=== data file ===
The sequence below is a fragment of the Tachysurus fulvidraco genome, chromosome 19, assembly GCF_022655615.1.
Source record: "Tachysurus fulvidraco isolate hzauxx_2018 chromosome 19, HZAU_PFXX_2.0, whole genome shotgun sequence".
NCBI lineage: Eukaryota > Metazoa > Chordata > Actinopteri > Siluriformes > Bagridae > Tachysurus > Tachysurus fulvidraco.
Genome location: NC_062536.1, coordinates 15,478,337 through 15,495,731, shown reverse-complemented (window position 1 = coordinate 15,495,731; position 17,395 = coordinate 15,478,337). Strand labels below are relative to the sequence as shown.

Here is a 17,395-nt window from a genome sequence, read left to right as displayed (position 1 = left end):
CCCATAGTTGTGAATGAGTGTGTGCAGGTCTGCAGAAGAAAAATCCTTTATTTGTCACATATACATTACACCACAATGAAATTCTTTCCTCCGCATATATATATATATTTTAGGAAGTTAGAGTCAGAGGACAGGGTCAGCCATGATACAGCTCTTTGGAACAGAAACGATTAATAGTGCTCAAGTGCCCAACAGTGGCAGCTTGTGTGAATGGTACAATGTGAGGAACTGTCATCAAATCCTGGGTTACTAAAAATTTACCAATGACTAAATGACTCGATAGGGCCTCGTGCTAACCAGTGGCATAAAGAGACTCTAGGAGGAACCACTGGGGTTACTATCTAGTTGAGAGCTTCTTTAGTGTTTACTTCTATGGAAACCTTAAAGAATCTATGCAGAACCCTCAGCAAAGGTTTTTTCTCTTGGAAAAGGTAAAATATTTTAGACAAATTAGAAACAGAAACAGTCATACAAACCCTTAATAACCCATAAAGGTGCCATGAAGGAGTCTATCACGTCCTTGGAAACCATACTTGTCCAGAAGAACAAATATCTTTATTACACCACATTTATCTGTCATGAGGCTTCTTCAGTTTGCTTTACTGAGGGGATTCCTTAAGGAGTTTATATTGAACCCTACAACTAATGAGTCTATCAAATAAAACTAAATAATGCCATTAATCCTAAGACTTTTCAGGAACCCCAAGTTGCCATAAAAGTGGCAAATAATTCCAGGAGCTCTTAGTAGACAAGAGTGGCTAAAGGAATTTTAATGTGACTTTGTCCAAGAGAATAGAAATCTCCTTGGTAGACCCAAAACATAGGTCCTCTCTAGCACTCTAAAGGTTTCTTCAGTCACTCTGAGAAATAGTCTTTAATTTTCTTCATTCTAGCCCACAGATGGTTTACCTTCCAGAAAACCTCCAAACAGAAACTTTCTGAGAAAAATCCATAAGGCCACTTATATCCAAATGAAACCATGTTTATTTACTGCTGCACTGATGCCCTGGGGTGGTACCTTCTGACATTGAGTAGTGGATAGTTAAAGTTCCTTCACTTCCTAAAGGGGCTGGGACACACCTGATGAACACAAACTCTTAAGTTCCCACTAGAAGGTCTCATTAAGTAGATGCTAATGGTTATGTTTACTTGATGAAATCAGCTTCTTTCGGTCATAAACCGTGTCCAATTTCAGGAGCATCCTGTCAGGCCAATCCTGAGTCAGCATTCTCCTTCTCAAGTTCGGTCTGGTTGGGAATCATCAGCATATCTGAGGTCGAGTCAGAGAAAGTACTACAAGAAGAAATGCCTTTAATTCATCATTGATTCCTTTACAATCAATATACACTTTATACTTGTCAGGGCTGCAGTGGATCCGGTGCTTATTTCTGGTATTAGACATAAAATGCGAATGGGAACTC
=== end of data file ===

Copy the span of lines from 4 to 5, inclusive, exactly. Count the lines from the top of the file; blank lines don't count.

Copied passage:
Genome location: NC_062536.1, coordinates 15,478,337 through 15,495,731, shown reverse-complemented (window position 1 = coordinate 15,495,731; position 17,395 = coordinate 15,478,337). Strand labels below are relative to the sequence as shown.

Here is a 17,395-nt window from a genome sequence, read left to right as displayed (position 1 = left end):